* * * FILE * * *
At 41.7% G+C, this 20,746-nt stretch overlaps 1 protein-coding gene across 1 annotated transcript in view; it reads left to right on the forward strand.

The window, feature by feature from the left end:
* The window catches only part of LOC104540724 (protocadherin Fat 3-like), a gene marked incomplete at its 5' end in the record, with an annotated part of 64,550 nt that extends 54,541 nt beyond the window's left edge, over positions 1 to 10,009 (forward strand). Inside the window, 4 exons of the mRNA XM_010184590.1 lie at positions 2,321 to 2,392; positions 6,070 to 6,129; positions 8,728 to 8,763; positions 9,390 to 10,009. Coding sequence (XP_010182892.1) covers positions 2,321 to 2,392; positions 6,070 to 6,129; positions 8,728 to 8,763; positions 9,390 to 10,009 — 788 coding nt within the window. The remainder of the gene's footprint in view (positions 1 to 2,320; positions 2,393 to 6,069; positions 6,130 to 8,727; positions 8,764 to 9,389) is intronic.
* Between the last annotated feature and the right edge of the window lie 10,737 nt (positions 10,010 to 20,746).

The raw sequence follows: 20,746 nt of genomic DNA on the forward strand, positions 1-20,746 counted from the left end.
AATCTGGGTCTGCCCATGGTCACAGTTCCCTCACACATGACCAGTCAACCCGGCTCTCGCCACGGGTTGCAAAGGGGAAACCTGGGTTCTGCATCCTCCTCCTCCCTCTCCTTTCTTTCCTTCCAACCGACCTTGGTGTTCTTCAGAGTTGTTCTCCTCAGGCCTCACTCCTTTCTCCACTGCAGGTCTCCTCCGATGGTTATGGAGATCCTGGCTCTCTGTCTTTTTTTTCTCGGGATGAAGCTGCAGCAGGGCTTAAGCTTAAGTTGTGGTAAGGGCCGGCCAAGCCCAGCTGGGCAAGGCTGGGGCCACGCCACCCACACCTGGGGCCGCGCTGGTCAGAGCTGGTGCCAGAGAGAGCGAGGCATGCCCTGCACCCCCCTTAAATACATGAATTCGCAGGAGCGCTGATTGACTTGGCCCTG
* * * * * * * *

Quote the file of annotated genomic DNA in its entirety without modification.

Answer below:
At 41.7% G+C, this 20,746-nt stretch overlaps 1 protein-coding gene across 1 annotated transcript in view; it reads left to right on the forward strand.

The window, feature by feature from the left end:
* The window catches only part of LOC104540724 (protocadherin Fat 3-like), a gene marked incomplete at its 5' end in the record, with an annotated part of 64,550 nt that extends 54,541 nt beyond the window's left edge, over positions 1 to 10,009 (forward strand). Inside the window, 4 exons of the mRNA XM_010184590.1 lie at positions 2,321 to 2,392; positions 6,070 to 6,129; positions 8,728 to 8,763; positions 9,390 to 10,009. Coding sequence (XP_010182892.1) covers positions 2,321 to 2,392; positions 6,070 to 6,129; positions 8,728 to 8,763; positions 9,390 to 10,009 — 788 coding nt within the window. The remainder of the gene's footprint in view (positions 1 to 2,320; positions 2,393 to 6,069; positions 6,130 to 8,727; positions 8,764 to 9,389) is intronic.
* Between the last annotated feature and the right edge of the window lie 10,737 nt (positions 10,010 to 20,746).

The raw sequence follows: 20,746 nt of genomic DNA on the forward strand, positions 1-20,746 counted from the left end.
AATCTGGGTCTGCCCATGGTCACAGTTCCCTCACACATGACCAGTCAACCCGGCTCTCGCCACGGGTTGCAAAGGGGAAACCTGGGTTCTGCATCCTCCTCCTCCCTCTCCTTTCTTTCCTTCCAACCGACCTTGGTGTTCTTCAGAGTTGTTCTCCTCAGGCCTCACTCCTTTCTCCACTGCAGGTCTCCTCCGATGGTTATGGAGATCCTGGCTCTCTGTCTTTTTTTTCTCGGGATGAAGCTGCAGCAGGGCTTAAGCTTAAGTTGTGGTAAGGGCCGGCCAAGCCCAGCTGGGCAAGGCTGGGGCCACGCCACCCACACCTGGGGCCGCGCTGGTCAGAGCTGGTGCCAGAGAGAGCGAGGCATGCCCTGCACCCCCCTTAAATACATGAATTCGCAGGAGCGCTGATTGACTTGGCCCTG